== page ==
2. Jed Lowrie, SS
3. George Springer, RF
4. Evan Gattis, LF/1B/C
5. Chris Carter, DH
6. Luis Valbuena, 3B
7. Colby Rasmus, CF
8. Jason Castro, C/Matt Dominguez, 3B
9. Jonathan Singleton, 1B

The Astros will miss Dexter Fowler (.375 OBP) in their lineup, but the team upgraded other positions, adding Lowrie, Gattis, Valbuena and Rasmus to complement their young nucleus of Altuve, Springer, Carter and Singleton. Castro struggled in 2014 and even sat most games against left-handed starters, but Hank Conger is an upgrade over Carlos Corporan as the team's backup catcher. Dominguez is a strong defender at the hot corner, so he should see plenty of starts at third base. Given this projected lineup, the 2015 Astros are likely to rank near the top of MLB in both home runs and strikeouts.

Projected Rotation

1. Dallas Keuchel
2. Collin McHugh
3. Scott Feldman
4. Brett Oberholtzer
5. Dan Straily/Roberto Hernandez

Scott Feldman, Houston's big free agent splash in 2014, should slide back a few spots in the rotation as the Astros' third starter behind AL Gold Glove winner Dallas Keuchel and the emerging Collin McHugh. Oberholtzer went 5-13 with a 4.39 ERA and 1.38 WHIP in 24 starts last year, so he'll need to show improvement if he wants to hold his spot in the rotation. Straily and Hernandez haven't been effective in recent years, so don't be surprised if we see a revolving door of fourth and fifth starters that includes Brad Peacock, Kevin Chapman, Samuel Deduno, Jake Buchanan and prospects Asher Wojciechowski, Thomas Shirley and Mark Appel.

Closer: Chad Qualls was one of Houston's best signings last offseason, bringing much-needed stability and a veteran presence to the back-end of baseball's worst bullpen. The 36-year-old posted a 3.33 ERA, 1.15 WHIP and 19 saves for the Astros, with an impressive 43:5 K:BB ratio in 51.1 innings. He went 19 straight appearances without allowing a run, and had it not been for his struggles against Oakland (0-4, 27.00 ERA and four blown saves in seven appearances), his final stat line would have been even better. Qualls enters 2015 as the favorite to close games for Houston, but Luke Gregerson, Pat Neshek and Josh Fields are capable replacements if he's ineffective in the role.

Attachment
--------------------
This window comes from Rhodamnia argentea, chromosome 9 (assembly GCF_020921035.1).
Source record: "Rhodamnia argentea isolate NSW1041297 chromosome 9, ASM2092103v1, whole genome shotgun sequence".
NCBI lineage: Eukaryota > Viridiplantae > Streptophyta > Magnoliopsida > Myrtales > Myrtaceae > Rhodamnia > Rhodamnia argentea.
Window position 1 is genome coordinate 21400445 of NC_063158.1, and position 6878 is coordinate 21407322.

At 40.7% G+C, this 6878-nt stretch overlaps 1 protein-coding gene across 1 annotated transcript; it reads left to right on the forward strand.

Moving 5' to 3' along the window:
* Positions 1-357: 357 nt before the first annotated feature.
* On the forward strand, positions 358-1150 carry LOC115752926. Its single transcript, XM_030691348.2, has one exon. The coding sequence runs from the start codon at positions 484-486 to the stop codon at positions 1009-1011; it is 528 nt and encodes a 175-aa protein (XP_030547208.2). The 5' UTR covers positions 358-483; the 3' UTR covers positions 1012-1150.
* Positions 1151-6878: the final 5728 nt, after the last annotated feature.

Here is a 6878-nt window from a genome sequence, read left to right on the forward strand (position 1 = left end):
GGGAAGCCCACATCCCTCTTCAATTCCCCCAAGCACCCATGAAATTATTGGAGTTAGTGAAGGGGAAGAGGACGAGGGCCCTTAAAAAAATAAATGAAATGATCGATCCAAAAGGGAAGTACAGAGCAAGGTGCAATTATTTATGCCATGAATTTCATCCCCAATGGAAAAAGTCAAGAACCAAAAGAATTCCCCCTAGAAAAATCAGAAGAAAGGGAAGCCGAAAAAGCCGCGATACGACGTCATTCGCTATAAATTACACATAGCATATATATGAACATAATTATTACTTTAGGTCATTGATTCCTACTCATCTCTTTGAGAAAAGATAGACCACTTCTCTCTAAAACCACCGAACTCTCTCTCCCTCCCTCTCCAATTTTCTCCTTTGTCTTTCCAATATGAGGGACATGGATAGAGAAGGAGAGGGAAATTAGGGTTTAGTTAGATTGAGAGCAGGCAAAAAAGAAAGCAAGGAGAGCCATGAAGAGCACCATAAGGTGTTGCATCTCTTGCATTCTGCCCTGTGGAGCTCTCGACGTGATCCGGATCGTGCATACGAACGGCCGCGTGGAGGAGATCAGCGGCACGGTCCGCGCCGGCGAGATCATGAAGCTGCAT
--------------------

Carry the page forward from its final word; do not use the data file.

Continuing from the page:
Key Bullpen Members: For the second straight offseason, Astros general manager Jeff Luhnow revamped the team's bullpen, signing relievers Luke Gregerson and Pat Neshek to multi-year deals through free agency. The veteran right-handers join Chad Qualls, Tony Sipp and Josh Fields to give the team plenty of experienced options for high-leverage situations. Kevin Chapman, Samuel Deduno and Jake Buchanan give the Astros flexibility as long-men out of the bullpen who can also start if need be.

Notes of Import, Fantasy and Otherwise:

Can the Astros make the playoffs in 2015?

A lot would have to go right for the team to have a realistic shot at the playoffs. First, the Astros' star players would have to avoid the injury bug. George Springer missed the entire second half last year and the team's offense suffered  by trotting out Jake Marisnick, Robbie Grossman and Alex Presley as outfield regulars. Repeat seasons from Keuchel and McHugh would benefit a shallow rotation that needs another starter or two emerge in a similar fashion. Finally, the bullpen must show marked improvement, as the team has struggled to hold leads late in games over the past two seasons. Combine all of these factors with a new manager and a competitive AL West division and a .500 record might be a more realistic goal for the Astros in 2015.